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What You Should Know About the Internet of Things & DDoS Attacks

On October 21st, many people had trouble accessing dozens of popular websites and services as a result of a distributed denial-of-service (DDoS) attack that targeted Dyn, a major Domain Name System (DNS) hosting service. In this news brief we'll address what DDoS attacks may mean to you and what you should do.

Let's start with some definitions. In a denial-of-service (DoS) attack, a flood of bogus traffic is sent to a target website or service which overloads the system and prevents legitimate traffic from getting through. In a distributed DoS attack, the bogus traffic is sent from hundreds or thousands of Internet-connected devices. A DNS hosting service takes the human-readable names of websites and translates them to their numerical Internet protocol (IP) address. Even though there are many DNS hosting services, Dyn is used by many popular sites. The Internet of Things (IoT) describes the capability of everyday devices to connect to other devices and to people through the Internet. These devices include thermostats, activity trackers, light bulbs, refrigerators, coffee makers, baby monitors, televisions, door locks, security cameras, digital video recorders, and many other devices.

DDoS attacks aren't new. They have been a plague on the Internet for a very long time. What is concerning about the Dyn and other recent attacks is the amount of traffic that is being generated and the number of devices being used.

The extremely large number of IoT devices makes them a perfect target for hackers. Some malware used for the recent DDoS attacks search the Internet for unprotected IoT devices that it can use. Unprotected devices include those whose passwords weren't changed from the factory default. Hacked IoT devices tend to continue working with no indication that they've been compromised.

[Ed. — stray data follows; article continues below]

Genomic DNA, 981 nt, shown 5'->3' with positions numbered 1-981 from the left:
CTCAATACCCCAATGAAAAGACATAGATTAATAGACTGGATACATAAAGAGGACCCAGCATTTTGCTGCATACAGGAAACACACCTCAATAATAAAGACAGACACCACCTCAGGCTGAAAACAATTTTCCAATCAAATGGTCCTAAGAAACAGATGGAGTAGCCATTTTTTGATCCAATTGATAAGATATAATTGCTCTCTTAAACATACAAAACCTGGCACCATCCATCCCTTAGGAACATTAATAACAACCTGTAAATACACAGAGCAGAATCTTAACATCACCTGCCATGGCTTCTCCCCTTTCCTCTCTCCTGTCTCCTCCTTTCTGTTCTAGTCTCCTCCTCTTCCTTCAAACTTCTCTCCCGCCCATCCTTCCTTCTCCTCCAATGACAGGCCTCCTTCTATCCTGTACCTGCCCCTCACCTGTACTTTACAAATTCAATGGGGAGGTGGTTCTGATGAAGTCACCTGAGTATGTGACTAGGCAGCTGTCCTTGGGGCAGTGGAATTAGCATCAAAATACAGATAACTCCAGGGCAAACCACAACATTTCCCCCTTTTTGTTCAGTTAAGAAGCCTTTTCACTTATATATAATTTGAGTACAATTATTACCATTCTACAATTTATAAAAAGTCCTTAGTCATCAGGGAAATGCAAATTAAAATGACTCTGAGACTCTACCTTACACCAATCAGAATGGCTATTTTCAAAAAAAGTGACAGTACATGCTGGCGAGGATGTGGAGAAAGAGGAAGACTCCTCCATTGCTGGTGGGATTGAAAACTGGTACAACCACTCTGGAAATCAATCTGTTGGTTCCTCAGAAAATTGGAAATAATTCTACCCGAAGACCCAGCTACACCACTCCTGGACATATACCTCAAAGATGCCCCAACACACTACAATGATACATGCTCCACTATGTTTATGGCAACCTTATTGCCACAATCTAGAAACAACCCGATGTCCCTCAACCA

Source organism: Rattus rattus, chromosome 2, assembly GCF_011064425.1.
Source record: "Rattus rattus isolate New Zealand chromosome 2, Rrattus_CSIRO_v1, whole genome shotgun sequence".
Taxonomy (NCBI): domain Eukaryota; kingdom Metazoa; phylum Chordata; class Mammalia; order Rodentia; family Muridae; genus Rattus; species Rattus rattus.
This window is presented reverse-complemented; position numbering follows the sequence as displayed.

What you can do to make a difference. As members of the world-wide Internet community we all need to do our part to protect it and ourselves. Here's what you should do.

  • Secure your Wi-Fi router and Smart Home hub. Take advantage of all the security features provided by the router/hub including protecting it with a password. Require a password for every device to connect to it and if possible use a different password for each device. You also need to check regularly for security updates.

  • Secure all of your Internet-connected and Internet-capable devices. Again, take advantage of all the security features provided. Change the default passwords. By making sure every device is secure, you will help prevent a hacker from using the device or from accessing other devices through it.

  • Limit access to your home network. If a device only needs access to the Internet, don't allow it to talk to other devices on your network. If the device can't communicate with the other devices on the network then if the device is compromised it won't provide access to your personal and financial information stored on other devices.

  • Check the security settings and permissions of all apps. You want to be able to control features and information collection that could impact the security of your device and access to your personal and financial information. Recheck after updates are made.

  • Install updates. Keeping your devices and apps up to date, especially with security updates, can help keep your devices and your personal information secure.

  • Does the device need to connect? Even though a device may have the capability of connecting to the Internet, it doesn't have to connect. If you don't plan to use its Internet connectivity, then don't set it up or disable it.

While regularly checking the security of your devices can be a pain, the peace of mind knowing that you are protecting your personal and financial information is worth it.

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